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1920s Police Motorcycle with Sidecar Jail

1920s Police Motorcycle with Sidecar Jail

In this humorous yet intriguing historical photo from the 1920s, we catch a glimpse of a unique law enforcement innovation used by the traffic police in Los Angeles—a police motorcycle equipped with a sidecar jail designed to transport traffic offenders.

The image captures a policeman seated on a motorcycle with a peculiar sidecar that doubles as a tiny jail cell, measuring a mere four square feet. This "portable prison" was ingeniously attached to the motorcycle, allowing the officer to keep the offender close at hand during transportation to the police station.

The sidecar jail served a practical purpose beyond transportation; it ensured the detainee remained within reach of the officer, enabling quick access to the cell's keys. Additionally, the close proximity likely provided the detained driver with an ample view of the road and a rather unique perspective on their unexpected ride to the station.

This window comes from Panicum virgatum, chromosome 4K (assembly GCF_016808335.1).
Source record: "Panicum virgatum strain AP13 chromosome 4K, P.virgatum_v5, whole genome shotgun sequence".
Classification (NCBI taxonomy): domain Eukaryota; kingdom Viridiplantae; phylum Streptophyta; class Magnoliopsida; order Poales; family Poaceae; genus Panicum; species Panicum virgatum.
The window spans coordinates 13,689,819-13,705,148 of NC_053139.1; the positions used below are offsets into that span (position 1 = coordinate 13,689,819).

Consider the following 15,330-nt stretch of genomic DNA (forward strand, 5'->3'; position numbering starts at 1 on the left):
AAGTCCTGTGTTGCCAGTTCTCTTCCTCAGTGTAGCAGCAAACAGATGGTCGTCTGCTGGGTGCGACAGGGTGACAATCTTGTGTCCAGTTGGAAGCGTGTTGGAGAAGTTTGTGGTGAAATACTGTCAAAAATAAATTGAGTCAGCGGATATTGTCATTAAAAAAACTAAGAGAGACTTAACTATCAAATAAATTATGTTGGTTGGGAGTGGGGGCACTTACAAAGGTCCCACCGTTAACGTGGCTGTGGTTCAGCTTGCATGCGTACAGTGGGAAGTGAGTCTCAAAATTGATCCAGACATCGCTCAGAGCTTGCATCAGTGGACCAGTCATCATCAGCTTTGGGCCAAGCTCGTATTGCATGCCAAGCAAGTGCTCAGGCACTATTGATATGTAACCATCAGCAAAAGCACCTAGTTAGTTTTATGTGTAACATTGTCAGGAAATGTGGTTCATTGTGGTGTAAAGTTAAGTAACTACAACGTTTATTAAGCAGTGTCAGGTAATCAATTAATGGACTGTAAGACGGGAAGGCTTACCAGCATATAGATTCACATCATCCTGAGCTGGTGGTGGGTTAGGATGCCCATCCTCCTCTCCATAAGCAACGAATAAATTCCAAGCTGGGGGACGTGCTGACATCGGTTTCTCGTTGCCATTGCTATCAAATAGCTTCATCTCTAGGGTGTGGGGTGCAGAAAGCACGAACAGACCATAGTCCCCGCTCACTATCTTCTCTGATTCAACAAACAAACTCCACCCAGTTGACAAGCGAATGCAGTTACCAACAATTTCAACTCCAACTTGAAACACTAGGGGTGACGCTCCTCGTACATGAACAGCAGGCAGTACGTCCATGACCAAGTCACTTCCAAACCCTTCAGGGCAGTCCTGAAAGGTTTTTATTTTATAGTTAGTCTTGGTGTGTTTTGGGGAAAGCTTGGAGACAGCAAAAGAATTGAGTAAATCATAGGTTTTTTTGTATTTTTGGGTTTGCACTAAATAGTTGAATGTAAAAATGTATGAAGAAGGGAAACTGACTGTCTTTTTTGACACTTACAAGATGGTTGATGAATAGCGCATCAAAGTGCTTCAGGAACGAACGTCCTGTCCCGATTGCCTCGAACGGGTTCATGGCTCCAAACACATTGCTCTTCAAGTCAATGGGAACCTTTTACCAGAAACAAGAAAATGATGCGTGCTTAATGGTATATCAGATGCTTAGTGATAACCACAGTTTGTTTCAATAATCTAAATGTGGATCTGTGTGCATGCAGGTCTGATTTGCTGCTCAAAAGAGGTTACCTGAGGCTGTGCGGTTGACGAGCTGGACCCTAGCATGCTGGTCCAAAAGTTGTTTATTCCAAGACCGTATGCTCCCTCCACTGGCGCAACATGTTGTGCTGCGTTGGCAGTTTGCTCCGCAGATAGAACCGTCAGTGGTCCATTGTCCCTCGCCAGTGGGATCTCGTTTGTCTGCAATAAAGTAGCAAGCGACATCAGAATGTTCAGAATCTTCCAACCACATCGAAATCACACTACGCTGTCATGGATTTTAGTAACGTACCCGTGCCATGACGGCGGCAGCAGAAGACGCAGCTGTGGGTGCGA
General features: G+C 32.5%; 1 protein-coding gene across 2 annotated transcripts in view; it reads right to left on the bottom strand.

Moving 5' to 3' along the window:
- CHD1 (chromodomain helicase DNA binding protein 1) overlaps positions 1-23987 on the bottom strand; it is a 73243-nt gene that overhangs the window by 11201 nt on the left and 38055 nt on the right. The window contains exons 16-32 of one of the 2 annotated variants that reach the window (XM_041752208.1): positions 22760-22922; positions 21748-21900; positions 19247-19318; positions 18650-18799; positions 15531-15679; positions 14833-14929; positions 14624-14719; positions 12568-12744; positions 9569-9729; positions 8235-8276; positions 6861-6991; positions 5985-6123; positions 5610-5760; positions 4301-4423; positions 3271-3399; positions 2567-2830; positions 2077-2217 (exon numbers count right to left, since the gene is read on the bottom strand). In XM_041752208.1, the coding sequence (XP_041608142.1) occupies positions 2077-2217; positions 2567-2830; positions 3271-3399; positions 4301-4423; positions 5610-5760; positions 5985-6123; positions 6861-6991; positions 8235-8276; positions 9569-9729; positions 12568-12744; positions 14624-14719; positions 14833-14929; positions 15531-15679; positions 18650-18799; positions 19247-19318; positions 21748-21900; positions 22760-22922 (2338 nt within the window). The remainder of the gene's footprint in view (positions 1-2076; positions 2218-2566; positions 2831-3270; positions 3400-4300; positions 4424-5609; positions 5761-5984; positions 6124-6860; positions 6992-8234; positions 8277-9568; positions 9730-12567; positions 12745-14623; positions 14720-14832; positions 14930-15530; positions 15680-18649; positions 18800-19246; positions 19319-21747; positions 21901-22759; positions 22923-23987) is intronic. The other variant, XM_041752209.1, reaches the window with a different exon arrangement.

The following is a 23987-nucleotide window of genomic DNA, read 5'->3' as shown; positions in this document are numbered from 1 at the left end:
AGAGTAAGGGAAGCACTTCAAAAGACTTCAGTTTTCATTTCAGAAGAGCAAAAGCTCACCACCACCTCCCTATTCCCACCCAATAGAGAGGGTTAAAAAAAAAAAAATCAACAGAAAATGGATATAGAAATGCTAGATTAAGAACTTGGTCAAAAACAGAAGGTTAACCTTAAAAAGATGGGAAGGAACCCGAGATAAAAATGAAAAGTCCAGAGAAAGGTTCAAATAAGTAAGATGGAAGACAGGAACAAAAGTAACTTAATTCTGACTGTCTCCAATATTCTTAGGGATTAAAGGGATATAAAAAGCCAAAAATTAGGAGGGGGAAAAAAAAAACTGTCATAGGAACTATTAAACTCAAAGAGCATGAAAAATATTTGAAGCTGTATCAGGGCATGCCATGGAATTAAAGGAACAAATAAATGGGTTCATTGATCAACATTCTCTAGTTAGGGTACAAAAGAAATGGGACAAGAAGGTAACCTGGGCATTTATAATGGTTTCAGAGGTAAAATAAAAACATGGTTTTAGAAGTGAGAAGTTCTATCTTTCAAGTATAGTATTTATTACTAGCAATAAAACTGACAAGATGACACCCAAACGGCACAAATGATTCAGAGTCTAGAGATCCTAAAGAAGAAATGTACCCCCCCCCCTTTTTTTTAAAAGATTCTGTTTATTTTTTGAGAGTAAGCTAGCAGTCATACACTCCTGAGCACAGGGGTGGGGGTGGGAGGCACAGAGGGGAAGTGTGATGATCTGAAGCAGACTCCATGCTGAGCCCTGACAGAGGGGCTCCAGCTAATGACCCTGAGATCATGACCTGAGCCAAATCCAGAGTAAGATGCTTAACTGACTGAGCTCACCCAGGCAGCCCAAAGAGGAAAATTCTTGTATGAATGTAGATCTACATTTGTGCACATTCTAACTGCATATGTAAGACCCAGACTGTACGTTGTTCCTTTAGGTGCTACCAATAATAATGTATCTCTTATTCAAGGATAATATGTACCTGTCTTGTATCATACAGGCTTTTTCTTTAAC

This inventive approach by the Los Angeles traffic police highlights the resourcefulness and creativity employed in law enforcement during the early 20th century, offering a fascinating glimpse into the unconventional methods used to maintain traffic order and address violations during that era.

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